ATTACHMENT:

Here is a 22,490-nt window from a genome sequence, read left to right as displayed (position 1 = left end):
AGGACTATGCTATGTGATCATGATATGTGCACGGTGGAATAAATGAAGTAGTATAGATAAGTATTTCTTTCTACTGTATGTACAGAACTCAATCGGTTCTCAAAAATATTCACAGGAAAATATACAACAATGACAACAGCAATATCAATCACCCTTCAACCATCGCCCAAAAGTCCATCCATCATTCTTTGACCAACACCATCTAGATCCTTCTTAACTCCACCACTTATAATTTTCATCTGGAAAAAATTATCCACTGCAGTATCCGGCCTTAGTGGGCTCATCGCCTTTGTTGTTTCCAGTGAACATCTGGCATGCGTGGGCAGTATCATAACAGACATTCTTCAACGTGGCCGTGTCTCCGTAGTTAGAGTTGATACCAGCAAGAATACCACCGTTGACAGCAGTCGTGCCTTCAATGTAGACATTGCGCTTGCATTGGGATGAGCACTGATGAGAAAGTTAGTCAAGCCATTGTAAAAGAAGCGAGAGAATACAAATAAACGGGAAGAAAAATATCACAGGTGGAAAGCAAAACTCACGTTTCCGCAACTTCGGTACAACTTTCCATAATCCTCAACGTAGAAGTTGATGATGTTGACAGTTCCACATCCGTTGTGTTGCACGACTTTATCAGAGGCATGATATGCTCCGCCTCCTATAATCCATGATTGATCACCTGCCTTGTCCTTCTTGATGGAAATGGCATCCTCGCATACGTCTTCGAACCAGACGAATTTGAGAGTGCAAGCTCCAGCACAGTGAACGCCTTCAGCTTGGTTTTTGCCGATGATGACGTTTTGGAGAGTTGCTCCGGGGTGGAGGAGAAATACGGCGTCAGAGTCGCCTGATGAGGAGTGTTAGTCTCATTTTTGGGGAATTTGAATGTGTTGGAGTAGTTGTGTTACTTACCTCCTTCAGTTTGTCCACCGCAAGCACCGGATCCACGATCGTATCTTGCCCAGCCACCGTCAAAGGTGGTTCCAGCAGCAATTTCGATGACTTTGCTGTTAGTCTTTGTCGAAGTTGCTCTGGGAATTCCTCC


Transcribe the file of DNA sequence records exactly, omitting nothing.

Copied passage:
Here is a 22,490-nt window from a genome sequence, read left to right as displayed (position 1 = left end):
AGGACTATGCTATGTGATCATGATATGTGCACGGTGGAATAAATGAAGTAGTATAGATAAGTATTTCTTTCTACTGTATGTACAGAACTCAATCGGTTCTCAAAAATATTCACAGGAAAATATACAACAATGACAACAGCAATATCAATCACCCTTCAACCATCGCCCAAAAGTCCATCCATCATTCTTTGACCAACACCATCTAGATCCTTCTTAACTCCACCACTTATAATTTTCATCTGGAAAAAATTATCCACTGCAGTATCCGGCCTTAGTGGGCTCATCGCCTTTGTTGTTTCCAGTGAACATCTGGCATGCGTGGGCAGTATCATAACAGACATTCTTCAACGTGGCCGTGTCTCCGTAGTTAGAGTTGATACCAGCAAGAATACCACCGTTGACAGCAGTCGTGCCTTCAATGTAGACATTGCGCTTGCATTGGGATGAGCACTGATGAGAAAGTTAGTCAAGCCATTGTAAAAGAAGCGAGAGAATACAAATAAACGGGAAGAAAAATATCACAGGTGGAAAGCAAAACTCACGTTTCCGCAACTTCGGTACAACTTTCCATAATCCTCAACGTAGAAGTTGATGATGTTGACAGTTCCACATCCGTTGTGTTGCACGACTTTATCAGAGGCATGATATGCTCCGCCTCCTATAATCCATGATTGATCACCTGCCTTGTCCTTCTTGATGGAAATGGCATCCTCGCATACGTCTTCGAACCAGACGAATTTGAGAGTGCAAGCTCCAGCACAGTGAACGCCTTCAGCTTGGTTTTTGCCGATGATGACGTTTTGGAGAGTTGCTCCGGGGTGGAGGAGAAATACGGCGTCAGAGTCGCCTGATGAGGAGTGTTAGTCTCATTTTTGGGGAATTTGAATGTGTTGGAGTAGTTGTGTTACTTACCTCCTTCAGTTTGTCCACCGCAAGCACCGGATCCACGATCGTATCTTGCCCAGCCACCGTCAAAGGTGGTTCCAGCAGCAATTTCGATGACTTTGCTGTTAGTCTTTGTCGAAGTTGCTCTGGGAATTCCTCC